Guest Article by Curtis Woods, KBC Associate Executive Director
In 2012, our mission board staff adopted five core values—trustworthy, encouraging, accountable, mature, and sensitive—the first letters of which spell the word “Teams.”
Every team member evaluates ministerial effectiveness according to these core values. Our core values guide our conduct as we help churches reach Kentucky and the world for Christ. While each value is indispensable, one value lays the foundation for the rest—trustworthy.
We define trustworthy as: “Can be relied upon as a resource to ease ministry pain, not create more.” The axiom is simple: trustworthy people are truthful people. They embrace truth in order to reject duplicity’s demonic lure.
Scripture illustrates how the master of duplicity convinced the first family to question, and subsequently reject, God’s authoritative decree. In the garden, Eve, accompanied by Adam, acquiesced to the serpent’s proposition to embrace intellectual freedom apart from the wisdom of God.
The serpent gleefully invited the first family to sip from his duplicitous chalice. Eve accepted the offer when the serpent piqued her interest, saying, “Has God indeed said…” (Gen 3:1)? Eve thus questioned God’s sovereignty and his truthfulness. She was “deceived and fell into transgression,” taking matters into her own hands (1Tim 2:14). Adam, not immune from culpability, failed on his watch. He allowed the serpent to wreak havoc within the family and then willing participated in sin himself.
Michael James Williams, in his work Deception in Genesis,describes a duplicitous personality thusly: “Deception [duplicity] takes place when an agent intentionally distorts, withholds, or otherwise manipulates information reaching some person(s) in order to stimulate in the person(s) a belief that the agent does not believe in order to serve the agent’s purpose.”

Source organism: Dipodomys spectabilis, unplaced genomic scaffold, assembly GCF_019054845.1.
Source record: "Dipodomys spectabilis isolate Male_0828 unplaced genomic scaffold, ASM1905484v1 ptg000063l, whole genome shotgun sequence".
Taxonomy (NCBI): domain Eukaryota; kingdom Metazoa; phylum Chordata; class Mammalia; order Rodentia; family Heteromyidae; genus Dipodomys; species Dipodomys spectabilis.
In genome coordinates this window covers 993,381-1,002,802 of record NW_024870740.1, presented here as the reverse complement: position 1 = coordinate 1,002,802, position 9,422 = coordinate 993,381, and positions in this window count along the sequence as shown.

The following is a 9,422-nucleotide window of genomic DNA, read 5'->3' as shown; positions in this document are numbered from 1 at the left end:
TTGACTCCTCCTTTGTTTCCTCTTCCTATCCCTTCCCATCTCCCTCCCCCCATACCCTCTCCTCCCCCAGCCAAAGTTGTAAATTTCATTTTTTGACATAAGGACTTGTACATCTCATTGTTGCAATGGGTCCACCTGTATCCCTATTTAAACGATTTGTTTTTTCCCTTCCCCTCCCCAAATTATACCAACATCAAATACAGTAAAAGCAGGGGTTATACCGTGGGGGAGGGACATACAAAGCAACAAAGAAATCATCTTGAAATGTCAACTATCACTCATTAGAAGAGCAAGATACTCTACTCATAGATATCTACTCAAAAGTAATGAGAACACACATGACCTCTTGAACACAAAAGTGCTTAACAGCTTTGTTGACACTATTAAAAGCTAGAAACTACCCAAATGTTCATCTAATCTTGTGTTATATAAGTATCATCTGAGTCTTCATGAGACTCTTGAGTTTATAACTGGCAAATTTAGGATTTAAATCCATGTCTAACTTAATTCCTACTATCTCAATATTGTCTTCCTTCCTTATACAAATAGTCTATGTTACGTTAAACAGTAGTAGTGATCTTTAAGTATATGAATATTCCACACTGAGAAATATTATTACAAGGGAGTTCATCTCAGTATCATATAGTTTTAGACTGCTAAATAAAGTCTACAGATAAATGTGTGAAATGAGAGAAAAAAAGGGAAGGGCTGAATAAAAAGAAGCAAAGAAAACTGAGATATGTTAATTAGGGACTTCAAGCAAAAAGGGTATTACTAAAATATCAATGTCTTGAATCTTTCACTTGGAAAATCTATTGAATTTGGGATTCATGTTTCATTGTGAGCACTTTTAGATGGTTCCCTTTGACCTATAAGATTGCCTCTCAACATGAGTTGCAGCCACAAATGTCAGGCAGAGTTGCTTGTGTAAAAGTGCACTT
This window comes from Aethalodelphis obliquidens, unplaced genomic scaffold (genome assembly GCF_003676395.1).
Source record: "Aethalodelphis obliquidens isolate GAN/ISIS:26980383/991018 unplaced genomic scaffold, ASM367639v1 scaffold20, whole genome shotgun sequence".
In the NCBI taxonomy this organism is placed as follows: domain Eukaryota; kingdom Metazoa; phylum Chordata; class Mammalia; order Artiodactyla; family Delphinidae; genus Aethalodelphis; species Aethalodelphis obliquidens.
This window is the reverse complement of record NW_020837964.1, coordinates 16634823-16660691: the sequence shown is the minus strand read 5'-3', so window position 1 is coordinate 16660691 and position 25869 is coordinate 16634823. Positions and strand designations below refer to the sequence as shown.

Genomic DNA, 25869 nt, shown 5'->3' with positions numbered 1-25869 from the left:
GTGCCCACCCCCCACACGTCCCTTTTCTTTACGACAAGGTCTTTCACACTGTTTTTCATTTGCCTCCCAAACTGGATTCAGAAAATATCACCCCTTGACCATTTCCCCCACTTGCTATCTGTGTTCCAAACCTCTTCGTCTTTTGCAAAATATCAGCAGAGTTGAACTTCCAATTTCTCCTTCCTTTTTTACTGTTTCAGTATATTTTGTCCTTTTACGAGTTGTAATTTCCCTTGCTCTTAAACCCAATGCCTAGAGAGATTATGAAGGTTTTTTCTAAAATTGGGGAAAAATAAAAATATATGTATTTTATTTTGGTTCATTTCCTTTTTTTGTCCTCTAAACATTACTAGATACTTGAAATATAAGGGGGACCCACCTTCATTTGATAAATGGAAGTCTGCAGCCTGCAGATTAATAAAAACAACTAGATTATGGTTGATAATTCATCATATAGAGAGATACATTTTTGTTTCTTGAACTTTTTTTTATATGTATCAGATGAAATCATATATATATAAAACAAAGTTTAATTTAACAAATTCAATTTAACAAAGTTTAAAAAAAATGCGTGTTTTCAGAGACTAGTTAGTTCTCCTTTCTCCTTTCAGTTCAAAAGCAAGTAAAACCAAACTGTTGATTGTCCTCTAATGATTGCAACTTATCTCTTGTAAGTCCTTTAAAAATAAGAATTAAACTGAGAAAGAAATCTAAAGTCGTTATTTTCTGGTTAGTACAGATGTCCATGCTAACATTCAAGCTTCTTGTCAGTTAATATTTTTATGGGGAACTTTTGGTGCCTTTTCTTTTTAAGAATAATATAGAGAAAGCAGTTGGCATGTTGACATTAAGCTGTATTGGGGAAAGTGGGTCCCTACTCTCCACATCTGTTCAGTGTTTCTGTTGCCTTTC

That is to say, a duplicitous person expresses ideas contrary to personal belief in order to win followers. These leaders are extremely dangerous because their only commitment is to themselves, not the kingdom of God. They have tattooed above their brow, “Oh, what a tangled web we weave, when first we practice to deceive.”
Ironically, these leaders will eventually choke on the poison of their own venomous bite when the Sovereign One says, “Enough!”
The very nature of duplicity destroys one’s ability to discern good and evil.
Conversely, in the book of Hebrews, believers learn to discern good and evil by breathing in God’s Word (Heb 5:14). Without submitting to the authority of God’s Word in all of its parts, trustworthiness is an elusive dream. Time will be spent spinning tangled webs and victimizing those who follow.
As a mission board staff, we refuse to weave tangled webs because our churches deserve truth. We strive to be trustworthy as opposed to duplicitous.
The Lord is watching.